As adults, do we get past the causes of original situations? Do we keep pushing through life just thinking about ourselves and not the impact of those decisions on others?

I was on Instagram and there was a post of a Roma hip-hop group of girls who are ethnic Europeans and were protesting the custom of marrying girls off early. This post was a few days after reading a post about the Taliban who finally let the girls attend School, but only in some parts of Afghanistan. Then, I thought about my daughter ,at our former church, who quipped, "they are so busy trying to save the sons that they destroy the daughters." What is it about the power of women that men and society want to squash?

Why do boys get to do whatever they want and walk away unscathed, leaving the girl to deal with the consequences? And then, why do men in suits get to decide what her punishment should be for daring to believe? Or why do women follow behind those men and claim that she should be ashamed of herself when what happened to her wasn't even her choice? Why do we do that? Is it fear or because we don't want to face that it could easily have been one of us or someone we know and love?

In my lifetime, I've raised human beings who walk confidently in the earth, and I've counseled human beings who know I am a trusted listener and take action advocate. In the course of my life, I've driven a college classmate across states to get the care she needed for a situation neither she nor her boyfriend were ready for at the time. I've handed out shiny little round packages and driven around with them in my van for emergency calls. I answered an early Sunday morning panicked call from a girl and waited for the negative results to then counsel her that if that is not what she wanted, then she needed to protect herself and her dreams. My boys and my girls got the same "Mama! TMI! Ok, ok, we get it," conversations every time I talked to them about life. I wanted them to know what was denied me.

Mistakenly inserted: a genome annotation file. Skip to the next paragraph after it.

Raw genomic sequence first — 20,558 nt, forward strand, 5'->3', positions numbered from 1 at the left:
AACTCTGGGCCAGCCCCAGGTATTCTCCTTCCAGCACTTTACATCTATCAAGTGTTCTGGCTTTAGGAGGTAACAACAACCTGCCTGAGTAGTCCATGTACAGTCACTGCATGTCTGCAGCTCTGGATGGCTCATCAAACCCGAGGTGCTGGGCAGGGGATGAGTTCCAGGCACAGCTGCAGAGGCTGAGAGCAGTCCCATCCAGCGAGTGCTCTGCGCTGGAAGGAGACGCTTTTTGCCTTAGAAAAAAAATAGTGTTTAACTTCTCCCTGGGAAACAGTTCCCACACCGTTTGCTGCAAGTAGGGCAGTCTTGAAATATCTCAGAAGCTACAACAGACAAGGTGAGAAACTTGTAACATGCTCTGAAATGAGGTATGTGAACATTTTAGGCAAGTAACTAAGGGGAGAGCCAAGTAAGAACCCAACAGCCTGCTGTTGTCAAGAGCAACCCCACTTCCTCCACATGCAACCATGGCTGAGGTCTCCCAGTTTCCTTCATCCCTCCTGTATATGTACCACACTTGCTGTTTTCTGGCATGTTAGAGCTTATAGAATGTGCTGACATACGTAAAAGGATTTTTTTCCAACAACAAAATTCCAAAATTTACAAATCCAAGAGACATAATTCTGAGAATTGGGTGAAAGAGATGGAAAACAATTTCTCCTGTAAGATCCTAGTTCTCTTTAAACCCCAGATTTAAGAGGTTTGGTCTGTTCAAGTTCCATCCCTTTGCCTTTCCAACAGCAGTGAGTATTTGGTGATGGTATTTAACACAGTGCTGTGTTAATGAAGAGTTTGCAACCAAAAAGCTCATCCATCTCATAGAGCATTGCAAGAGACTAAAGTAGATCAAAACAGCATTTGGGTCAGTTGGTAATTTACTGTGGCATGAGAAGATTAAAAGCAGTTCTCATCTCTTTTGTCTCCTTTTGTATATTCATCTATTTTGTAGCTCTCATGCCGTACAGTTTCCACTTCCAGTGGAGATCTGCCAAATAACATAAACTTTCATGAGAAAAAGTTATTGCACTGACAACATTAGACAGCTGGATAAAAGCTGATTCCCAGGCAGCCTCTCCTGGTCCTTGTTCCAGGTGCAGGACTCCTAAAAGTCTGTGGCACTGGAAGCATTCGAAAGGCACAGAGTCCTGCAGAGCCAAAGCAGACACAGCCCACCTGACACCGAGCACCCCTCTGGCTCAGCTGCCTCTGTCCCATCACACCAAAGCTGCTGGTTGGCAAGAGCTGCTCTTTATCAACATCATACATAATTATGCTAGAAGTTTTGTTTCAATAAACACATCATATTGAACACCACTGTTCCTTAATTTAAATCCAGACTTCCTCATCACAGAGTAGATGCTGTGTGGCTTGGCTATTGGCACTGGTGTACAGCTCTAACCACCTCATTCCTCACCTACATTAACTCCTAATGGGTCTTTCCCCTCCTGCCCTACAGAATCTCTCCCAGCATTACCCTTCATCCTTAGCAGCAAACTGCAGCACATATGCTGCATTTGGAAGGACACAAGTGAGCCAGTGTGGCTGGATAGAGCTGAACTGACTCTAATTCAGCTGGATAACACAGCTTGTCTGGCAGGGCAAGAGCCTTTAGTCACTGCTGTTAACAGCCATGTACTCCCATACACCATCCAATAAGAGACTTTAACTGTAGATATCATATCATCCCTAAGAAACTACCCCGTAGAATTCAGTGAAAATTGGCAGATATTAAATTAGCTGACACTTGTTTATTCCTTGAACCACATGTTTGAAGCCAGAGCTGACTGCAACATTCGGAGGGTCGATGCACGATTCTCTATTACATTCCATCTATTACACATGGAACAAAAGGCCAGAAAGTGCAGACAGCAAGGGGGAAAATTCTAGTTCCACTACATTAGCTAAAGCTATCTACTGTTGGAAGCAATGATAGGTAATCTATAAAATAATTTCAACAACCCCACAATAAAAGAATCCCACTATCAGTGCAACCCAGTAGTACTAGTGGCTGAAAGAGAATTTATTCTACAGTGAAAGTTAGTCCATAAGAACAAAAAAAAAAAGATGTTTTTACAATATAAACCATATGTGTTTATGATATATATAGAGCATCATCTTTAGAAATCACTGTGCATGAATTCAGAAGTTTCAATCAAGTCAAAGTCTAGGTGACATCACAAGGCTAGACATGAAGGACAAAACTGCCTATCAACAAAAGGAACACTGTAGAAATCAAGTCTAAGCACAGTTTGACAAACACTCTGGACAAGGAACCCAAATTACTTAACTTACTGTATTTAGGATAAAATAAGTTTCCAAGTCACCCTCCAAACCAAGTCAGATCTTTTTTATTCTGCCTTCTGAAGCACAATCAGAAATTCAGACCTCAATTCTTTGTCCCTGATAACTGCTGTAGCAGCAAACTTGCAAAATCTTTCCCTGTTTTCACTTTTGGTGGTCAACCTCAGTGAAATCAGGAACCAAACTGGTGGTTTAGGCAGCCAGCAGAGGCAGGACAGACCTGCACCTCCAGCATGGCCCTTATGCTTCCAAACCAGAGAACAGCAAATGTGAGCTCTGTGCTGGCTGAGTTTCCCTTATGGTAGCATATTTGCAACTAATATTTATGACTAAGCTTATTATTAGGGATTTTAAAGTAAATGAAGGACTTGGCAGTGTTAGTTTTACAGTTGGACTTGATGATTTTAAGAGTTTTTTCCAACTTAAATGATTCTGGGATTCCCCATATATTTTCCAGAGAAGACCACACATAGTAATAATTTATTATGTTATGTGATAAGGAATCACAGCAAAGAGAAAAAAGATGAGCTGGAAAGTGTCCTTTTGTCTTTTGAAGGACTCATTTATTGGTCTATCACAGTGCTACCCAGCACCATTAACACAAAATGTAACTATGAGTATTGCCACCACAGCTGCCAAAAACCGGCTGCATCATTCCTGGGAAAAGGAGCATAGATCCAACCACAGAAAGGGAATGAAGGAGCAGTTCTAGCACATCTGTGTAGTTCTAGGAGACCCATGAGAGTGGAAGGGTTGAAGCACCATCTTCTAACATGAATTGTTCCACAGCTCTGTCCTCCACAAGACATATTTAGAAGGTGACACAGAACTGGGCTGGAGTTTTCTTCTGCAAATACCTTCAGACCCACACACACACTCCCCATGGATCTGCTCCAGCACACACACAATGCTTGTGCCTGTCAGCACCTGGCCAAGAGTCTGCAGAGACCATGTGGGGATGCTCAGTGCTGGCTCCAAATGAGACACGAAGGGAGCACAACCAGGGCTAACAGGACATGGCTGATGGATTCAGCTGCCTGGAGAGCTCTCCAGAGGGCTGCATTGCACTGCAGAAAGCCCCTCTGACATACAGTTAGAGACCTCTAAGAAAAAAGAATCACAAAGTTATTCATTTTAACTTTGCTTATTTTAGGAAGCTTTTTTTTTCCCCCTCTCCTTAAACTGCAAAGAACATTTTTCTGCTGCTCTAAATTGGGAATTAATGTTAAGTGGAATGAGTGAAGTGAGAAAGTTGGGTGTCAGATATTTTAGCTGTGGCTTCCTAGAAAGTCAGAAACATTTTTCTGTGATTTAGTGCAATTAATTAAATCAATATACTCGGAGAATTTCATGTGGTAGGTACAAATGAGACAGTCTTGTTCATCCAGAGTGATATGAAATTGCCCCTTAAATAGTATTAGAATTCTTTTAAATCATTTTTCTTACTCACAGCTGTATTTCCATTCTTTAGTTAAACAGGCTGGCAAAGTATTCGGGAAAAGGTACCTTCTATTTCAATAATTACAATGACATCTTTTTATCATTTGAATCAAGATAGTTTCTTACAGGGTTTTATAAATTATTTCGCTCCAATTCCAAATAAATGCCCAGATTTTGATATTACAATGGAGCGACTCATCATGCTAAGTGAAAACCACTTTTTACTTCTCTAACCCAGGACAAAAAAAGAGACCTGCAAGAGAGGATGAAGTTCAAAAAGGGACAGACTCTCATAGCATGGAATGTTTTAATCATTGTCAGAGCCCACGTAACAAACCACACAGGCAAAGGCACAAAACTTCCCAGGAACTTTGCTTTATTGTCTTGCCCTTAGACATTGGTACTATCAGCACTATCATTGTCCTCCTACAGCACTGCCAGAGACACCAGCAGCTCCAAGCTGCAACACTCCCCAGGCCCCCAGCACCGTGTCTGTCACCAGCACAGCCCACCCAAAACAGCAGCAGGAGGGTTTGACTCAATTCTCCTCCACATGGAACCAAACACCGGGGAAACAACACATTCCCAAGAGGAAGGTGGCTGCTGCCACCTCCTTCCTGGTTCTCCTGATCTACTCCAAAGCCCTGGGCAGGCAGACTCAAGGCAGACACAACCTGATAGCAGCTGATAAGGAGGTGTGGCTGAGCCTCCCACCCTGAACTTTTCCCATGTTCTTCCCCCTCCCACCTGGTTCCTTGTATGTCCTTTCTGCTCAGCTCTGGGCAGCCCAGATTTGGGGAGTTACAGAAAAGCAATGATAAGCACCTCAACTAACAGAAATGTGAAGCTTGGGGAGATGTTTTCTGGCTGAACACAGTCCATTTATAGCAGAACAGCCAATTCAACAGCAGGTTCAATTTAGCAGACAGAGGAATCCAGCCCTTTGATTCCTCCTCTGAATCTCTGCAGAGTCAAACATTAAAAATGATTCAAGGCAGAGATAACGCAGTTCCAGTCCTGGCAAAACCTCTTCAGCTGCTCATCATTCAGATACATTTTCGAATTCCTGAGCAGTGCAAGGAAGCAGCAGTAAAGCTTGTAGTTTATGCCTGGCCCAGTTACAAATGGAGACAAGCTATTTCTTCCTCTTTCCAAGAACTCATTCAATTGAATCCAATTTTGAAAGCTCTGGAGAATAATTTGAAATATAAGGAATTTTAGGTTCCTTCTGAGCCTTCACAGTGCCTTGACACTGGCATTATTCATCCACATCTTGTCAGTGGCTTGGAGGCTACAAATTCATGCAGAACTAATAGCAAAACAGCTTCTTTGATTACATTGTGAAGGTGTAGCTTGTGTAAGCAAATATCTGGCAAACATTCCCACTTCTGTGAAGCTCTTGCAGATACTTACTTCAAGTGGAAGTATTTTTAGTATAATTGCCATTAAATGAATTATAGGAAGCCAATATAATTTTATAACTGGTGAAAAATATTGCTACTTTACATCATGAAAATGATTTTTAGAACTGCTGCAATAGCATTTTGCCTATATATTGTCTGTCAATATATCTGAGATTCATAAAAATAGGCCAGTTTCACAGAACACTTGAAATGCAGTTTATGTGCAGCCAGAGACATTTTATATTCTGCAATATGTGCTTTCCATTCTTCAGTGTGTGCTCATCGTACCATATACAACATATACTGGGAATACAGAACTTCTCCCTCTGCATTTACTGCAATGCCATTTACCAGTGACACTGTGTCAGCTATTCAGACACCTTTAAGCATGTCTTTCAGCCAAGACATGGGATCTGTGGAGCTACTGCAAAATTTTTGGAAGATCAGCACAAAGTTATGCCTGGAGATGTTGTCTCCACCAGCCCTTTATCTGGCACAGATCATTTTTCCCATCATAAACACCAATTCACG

Maybe that was my purpose. That it could only be someone like me who did not let the monster win, even though the most precious was violently taken and the time of remembering brings back the mourning, I still lived. That is the thing, I lived. I'm far from perfect, but did not let the imperfect Destroy me and that is the ultimate memorial.

Monday, October 11, 2021

Seeing Beyond the Smokescreen

 There is a crippling fear that has gripped the heart and soul of people.

Covid 19 is still raging, many are dying in hospitals because they listened to folks who populated myths of what was in the vaccine, glorified snake oil salesmen while they and their families were not only vaccinated, but receiving monoclonal antibodies when some of them got Covid in the early days.

The jobs report came out and again, this fear of not enough is pervading the land, mostly written about with the top 1% of the 1% in mind, afraid of their stock market returns, but not afraid enough to listen to the cries of the workers kept in the endless wheel of capitalism.

The stage hands walked off the jobs.

Restaurant workers said $2.13 per hour plus tips that may not come was not enough.

Cereal factory workers stopped.

So many stopped.

Stopped being afraid.

Took back pieces of their own power.

I woke up thinking about that on this October 11th day that is Indigenous Peoples' Day. A day when the mail is not running and many have this day "off" yet the wheels of capitalism are churning making it a "one day only sale" to get more people to and spend money on a cheaply made shirt that took them three hours of work to get. I have been thinking about this day and the power of reclaiming oneself.

This is also October, my least favorite month of the year. 

I was looking back over decades of my life and it was on an October in a year ending in a 1 that something significant altered the trajectory of my life. Almost all of it wrapped around some terror of being or being harmed or being hungry.

So many are living in that right now and those who are able to do something about it, pretend to be afraid to have their hands tied.

Thinking about it is just one part.

Doing something about it is another.